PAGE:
Horse-racing magnate JP McManus grabbed the headlines last year after making a €3.2m donation to the GAA following Limerick's All-Ireland hurling win.
The former Manchester United shareholder received his bookmaker's licence at the age of 21. Shortly afterwards he had established a name for himself as the 'Sundance Kid' thanks to his betting exploits at Cheltenham. That reputation was further polished by a number of savvy plays on the currency and bond markets.
The 67-year-old Swiss-based tax resident conducts the bulk of his currency operations from Geneva. He owns the five-star Adare Manor golf resort, which will play host to Tiger Woods next year at the Pro-Am event. He is also pushing to host one of golf's biggest tournaments, the Ryder Cup, in 2026. After spending around €30m buying the manor, it reopened in 2017 following a €50m makeover, which included the addition of a new 42-bedroom wing and huge ballroom.
McManus often invests alongside Coolmore Stud's John Magnier with both having stakes in UK-based Barchester Healthcare and Britain's largest pub company, Mitchells & Butlers. The pair, alongside billionaire business tycoon Dermot Desmond, control the €1bn-valued Sandy Lane beach-front resort in Barbados.
In 2017, Barchester reported Â£591m (€662m) in revenue and a pre-tax profit of Â£6.86m (€7.68m). He is one of a number of Irish investors in the company set to land a significant windfall from its imminent sale. The company, which manages more than 200 care homes and seven hospitals, was understood to have been put up for sale last year with a price-tag of around €2.8bn. A number of Asian pension funds and US investor Welltower are understood to be interested in a deal for the business.
McManus invested €10m into a planned new rugby visitor centre for Limerick, which received planning permission in October. The International Rugby Experience will be situated in the middle of Limerick city on O'Connell Street and has been touted as a major boon for the city. Munster and Ireland rugby legend Paul O'Connell has also been involved in driving the project.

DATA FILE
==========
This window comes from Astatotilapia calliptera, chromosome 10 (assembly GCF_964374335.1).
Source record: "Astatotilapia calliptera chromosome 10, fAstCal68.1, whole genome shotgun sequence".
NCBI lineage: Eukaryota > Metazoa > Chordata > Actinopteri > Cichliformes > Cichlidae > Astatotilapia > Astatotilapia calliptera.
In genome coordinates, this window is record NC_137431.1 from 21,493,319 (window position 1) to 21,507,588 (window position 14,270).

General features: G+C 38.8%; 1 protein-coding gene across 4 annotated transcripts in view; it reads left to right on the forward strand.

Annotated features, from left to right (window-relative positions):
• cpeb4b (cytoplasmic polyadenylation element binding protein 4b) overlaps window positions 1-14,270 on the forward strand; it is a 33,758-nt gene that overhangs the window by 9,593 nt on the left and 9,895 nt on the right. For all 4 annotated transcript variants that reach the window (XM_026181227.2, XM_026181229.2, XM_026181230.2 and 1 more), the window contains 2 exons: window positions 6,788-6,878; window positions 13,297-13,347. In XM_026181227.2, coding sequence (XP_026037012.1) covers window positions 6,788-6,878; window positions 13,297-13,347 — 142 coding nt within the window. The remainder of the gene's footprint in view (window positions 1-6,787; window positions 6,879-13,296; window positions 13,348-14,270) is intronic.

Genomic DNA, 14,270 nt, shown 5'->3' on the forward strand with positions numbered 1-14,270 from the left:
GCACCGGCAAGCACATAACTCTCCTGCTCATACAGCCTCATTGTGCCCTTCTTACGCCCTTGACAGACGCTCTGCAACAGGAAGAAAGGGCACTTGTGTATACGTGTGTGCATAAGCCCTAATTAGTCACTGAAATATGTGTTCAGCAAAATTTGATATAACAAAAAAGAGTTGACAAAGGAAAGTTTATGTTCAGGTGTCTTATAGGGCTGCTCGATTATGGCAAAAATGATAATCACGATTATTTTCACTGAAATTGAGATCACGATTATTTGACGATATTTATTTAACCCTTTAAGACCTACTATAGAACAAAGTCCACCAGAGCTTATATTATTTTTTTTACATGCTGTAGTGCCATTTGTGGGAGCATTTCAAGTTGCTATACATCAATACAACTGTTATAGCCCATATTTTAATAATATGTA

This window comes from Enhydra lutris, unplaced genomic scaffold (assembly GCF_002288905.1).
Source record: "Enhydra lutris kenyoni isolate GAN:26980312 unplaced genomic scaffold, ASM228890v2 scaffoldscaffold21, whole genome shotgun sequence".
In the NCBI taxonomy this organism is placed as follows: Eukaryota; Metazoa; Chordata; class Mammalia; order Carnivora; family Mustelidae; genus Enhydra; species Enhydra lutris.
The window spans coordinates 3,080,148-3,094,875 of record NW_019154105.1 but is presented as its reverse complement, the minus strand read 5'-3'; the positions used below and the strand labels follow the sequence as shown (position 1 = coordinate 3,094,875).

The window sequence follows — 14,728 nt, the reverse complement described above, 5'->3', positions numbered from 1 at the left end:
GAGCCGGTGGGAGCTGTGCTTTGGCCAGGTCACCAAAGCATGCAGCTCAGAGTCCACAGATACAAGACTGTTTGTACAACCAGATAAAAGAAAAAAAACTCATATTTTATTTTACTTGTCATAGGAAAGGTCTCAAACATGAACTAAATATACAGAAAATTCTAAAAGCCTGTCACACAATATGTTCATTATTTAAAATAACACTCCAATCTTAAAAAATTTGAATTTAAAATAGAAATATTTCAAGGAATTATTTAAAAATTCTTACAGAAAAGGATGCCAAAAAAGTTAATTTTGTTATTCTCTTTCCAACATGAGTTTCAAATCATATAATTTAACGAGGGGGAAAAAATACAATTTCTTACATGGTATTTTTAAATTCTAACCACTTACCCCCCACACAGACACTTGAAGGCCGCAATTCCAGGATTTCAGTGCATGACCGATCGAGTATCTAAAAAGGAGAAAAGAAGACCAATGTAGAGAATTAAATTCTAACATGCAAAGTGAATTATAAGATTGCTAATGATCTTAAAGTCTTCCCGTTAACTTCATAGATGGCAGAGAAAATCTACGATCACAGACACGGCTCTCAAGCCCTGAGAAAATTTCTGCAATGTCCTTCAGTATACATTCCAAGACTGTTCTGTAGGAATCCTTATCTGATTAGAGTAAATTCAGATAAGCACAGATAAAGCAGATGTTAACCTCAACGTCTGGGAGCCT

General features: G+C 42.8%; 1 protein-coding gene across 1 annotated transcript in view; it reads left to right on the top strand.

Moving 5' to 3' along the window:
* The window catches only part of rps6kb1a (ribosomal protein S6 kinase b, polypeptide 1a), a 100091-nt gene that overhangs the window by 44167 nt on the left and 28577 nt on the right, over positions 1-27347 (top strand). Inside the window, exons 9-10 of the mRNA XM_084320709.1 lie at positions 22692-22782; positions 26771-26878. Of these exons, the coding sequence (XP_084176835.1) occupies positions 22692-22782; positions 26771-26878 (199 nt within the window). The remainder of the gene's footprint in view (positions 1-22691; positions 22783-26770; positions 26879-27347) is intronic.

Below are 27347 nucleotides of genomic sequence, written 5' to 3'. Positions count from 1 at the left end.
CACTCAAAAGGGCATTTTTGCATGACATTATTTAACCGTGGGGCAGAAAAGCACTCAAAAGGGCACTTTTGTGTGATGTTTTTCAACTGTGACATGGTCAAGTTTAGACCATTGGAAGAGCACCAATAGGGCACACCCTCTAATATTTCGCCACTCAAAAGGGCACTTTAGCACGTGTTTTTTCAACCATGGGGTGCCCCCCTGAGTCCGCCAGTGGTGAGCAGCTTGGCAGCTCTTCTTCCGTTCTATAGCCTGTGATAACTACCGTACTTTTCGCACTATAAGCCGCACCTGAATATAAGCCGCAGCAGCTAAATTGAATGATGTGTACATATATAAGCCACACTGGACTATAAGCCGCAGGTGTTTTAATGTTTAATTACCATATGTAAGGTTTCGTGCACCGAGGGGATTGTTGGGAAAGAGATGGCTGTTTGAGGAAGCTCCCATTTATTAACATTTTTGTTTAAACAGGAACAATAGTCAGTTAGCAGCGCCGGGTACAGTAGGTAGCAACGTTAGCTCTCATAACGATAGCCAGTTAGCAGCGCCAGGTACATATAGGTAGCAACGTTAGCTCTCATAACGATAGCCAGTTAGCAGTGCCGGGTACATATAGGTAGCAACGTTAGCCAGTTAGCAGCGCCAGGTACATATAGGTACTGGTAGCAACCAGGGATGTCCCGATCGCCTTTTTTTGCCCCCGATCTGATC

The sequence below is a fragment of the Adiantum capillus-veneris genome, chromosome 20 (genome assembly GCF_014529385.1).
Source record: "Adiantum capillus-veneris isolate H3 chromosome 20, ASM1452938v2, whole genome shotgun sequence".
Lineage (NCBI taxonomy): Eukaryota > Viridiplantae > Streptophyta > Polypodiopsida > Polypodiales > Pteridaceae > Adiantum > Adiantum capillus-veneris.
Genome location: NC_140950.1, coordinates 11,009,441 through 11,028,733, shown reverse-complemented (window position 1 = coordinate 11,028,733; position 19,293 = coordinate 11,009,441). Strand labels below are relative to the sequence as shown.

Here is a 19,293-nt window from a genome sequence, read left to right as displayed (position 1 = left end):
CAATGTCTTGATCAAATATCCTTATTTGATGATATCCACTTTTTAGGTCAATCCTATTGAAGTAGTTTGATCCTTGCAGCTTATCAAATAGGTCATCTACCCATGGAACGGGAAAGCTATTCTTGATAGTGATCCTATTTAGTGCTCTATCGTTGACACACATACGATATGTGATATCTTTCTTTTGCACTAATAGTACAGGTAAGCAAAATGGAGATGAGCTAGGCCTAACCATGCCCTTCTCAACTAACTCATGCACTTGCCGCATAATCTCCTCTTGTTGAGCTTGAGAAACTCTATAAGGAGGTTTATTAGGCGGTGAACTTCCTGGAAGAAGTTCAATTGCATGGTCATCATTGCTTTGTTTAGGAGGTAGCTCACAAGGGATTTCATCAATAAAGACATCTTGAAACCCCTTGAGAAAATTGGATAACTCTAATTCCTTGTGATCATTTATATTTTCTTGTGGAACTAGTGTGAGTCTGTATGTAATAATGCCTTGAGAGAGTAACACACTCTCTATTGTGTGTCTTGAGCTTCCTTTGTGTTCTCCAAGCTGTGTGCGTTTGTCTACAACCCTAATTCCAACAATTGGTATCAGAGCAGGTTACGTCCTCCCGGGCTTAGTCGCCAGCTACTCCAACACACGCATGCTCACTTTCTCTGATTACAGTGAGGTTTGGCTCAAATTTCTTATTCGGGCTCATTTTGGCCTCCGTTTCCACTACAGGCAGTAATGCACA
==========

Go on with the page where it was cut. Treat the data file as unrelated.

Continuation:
He is also the owner of one of Ireland's largest private residences, a vast neo-Palladian home at Kilmallock in Co Limerick. Among its many selling points, beyond its nine bedroom suites, and 18-metre pool, is an artificial lake and a 200-seat cinema.
Almost 13 years ago, he bought the surrounding grounds of the 40,000sqft property, which previously belonged to a local sports club, in order to ensure total privacy. The home is set on 600 acres where his wife Noreen operates the stud and horse farm which stocks thoroughbred racehorses.
The typically publicity-adverse McManus was the subject of dozens of articles last year after his decision to donate €100,000 to every GAA county board. The donation was described as an 'incredible gesture' by the GAA and won him many new fans. McManus has been the main sponsor of Limerick GAA for many years through the Sporting Limerick brand, and revelled in the hurlers' first All-Ireland win in 45 years in August.
In 2014, he splashed out €55m on a top-of-the-range Gulfstream G650. Its official registration, as displayed on the tail, is EI-JSK, taken from the initials of his children John, Sue-Ann and Kieran.
McManus's first love has always been horse racing and his green and yellow silks, the colours of his beloved South Liberties GAA club, have become synonymous with the national hunt in both Ireland and the UK. In the 17/18 season he had 152 different runners throughout the UK, while in Ireland he had 260 different runners. He even named one of his horses No Comment as a nod to his desire to be kept out of the public eye.
In February 2017, in a rare reversal of fortune, the Irish tax exile lost a US legal action to recover $5.2m (€4.9m) in tax withheld from his winnings on a three-day backgammon match.